Your voice, your city: How and why to register for Melbourne’s upcoming council elections

Your voice, your city: How and why to register for Melbourne’s upcoming council elections

This October the City of Melbourne will host its council elections by postal vote, presenting a vital opportunity for all residents, businesses, and ratepayers to shape the future of our vibrant city.

This includes those often unaware of their voting rights, like international students and new residents, who are also entitled to shape our community’s future. So, whether you stroll down the bustling streets of the CBD daily or own property within our boundaries, your participation is crucial.

Voting is not just a right; it’s a civic duty that impacts every aspect of local governance from public safety to environmental policies.

In Melbourne’s council elections, there are two main categories of voters: state-enrolled and council-enrolled. Let’s break down what this means for you …

State-enrolled voters are typically Australian citizens, aged 18 years or older, who have lived in the City of Melbourne for more than a month. If this describes you, you’re likely to be already familiar with voting in federal and state elections.

For the local council elections, you’ll automatically receive a ballot pack at your registered address when voting time approaches. If you are a director or company secretary of a company that owns or pays rates on a property in the City of Melbourne, you’ll also be automatically enrolled.

Ensure your details are current by visiting the Victorian Electoral Commission (VEC).

Council-enrolled voters include a broader group, particularly relevant to those not automatically enrolled. This category welcomes non-resident landlords, businesses, corporations, and importantly, individuals like international students or temporary residents who might not realise they can have a voice in local matters.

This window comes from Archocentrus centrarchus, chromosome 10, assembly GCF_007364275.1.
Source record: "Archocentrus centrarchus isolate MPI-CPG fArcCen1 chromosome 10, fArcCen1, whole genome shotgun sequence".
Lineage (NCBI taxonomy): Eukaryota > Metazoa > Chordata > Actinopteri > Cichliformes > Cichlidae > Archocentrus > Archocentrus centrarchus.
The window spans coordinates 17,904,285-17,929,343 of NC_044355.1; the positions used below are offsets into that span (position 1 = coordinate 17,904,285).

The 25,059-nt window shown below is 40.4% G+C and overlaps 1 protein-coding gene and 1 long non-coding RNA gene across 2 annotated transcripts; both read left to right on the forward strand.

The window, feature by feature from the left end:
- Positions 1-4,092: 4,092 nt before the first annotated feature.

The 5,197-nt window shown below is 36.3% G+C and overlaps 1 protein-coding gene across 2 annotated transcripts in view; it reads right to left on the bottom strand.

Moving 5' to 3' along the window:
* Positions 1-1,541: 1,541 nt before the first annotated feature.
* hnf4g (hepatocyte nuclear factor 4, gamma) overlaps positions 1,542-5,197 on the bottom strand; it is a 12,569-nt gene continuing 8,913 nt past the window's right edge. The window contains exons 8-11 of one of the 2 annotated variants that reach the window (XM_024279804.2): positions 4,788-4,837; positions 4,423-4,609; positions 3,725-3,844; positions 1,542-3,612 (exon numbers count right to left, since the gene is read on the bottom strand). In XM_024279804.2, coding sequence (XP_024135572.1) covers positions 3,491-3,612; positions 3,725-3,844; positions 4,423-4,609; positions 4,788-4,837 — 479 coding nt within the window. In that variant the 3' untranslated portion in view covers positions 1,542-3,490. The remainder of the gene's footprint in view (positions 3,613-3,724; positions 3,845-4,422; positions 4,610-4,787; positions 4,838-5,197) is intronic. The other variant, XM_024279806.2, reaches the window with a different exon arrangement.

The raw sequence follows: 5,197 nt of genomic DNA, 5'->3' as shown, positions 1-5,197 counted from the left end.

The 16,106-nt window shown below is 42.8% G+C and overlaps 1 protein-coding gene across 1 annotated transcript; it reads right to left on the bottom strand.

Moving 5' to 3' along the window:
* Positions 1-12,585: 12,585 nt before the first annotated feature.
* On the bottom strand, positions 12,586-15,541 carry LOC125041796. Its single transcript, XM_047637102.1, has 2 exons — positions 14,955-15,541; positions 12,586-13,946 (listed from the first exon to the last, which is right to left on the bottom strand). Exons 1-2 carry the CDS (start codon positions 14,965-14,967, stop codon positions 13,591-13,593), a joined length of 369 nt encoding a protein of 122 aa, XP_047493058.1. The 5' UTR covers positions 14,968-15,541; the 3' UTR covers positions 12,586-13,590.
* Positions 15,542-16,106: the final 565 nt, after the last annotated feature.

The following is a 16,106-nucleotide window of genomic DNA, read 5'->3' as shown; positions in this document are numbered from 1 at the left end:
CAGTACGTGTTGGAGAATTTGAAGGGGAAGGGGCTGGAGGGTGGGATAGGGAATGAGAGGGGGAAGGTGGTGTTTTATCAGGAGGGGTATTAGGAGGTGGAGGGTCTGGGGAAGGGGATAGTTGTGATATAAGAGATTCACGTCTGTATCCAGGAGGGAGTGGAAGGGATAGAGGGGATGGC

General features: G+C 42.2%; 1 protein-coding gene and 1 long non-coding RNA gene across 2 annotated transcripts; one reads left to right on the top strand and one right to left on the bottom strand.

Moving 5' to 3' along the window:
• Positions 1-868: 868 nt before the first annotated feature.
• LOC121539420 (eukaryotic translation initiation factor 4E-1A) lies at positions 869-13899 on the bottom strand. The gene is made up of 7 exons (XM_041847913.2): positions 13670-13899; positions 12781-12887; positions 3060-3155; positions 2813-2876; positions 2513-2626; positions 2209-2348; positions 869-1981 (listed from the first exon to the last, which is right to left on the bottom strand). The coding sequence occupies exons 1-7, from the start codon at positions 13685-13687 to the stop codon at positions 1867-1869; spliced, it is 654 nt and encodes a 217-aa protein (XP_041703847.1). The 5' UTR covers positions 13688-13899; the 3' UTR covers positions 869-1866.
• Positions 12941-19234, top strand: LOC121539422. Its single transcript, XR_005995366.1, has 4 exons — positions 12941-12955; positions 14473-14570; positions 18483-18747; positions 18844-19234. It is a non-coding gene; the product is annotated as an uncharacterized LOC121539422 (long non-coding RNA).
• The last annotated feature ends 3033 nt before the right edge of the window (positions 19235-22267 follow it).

If you have a registered business or own property in the City of Melbourne, or have a lease longer than three months, you are eligible. Enrolment for council voters isn’t automatic, so you’ll need to register

But why is voting crucial?

First, voting in council elections allows you to influence decisions that affect everyday services such as waste management, libraries, public spaces, and planning permissions. These decisions shape the urban environment and quality of life in Melbourne. By voting, you ensure that your views on these issues are represented in council policies.

Second, it’s about accountability and representation. Council elections are a direct line to holding your elected officials accountable. We are your representatives, tasked with voicing your concerns and advocating for your needs at the council level. Voting gives you the power to choose candidates who align with your vision for the community and to replace those who do not.


Finally, it’s about strengthening democracy. Every vote contributes to the robustness of our democratic processes. By participating, you help ensure that the council accurately reflects the diverse composition of Melbourne’s population, including voices that are often underrepresented. Every vote counts.


For international students and overseas voters, participating in local elections might seem daunting or perhaps less relevant, but your experiences and perspectives are invaluable. Voting in local elections allows you to engage with issues that directly affect your daily life in Melbourne, from public transport to local educational resources. It’s also a chance to learn about Australian civic processes and contribute to the community you’re living in, even if temporarily.

So, if you haven’t registeread yet or need to update your details, now is the time. For those needing to enrol on the council roll, keep an eye on the City of Melbourne website for the upcoming link to the online form. Your vote is your voice in our democracy, and every voice matters.

As we approach the elections this October, I encourage every eligible member of our community, especially those who haven’t participated before, to register and vote. It’s a significant opportunity to make your mark on Melbourne’s future. •


Jamal Hakim is a councillor at the City of Melbourne

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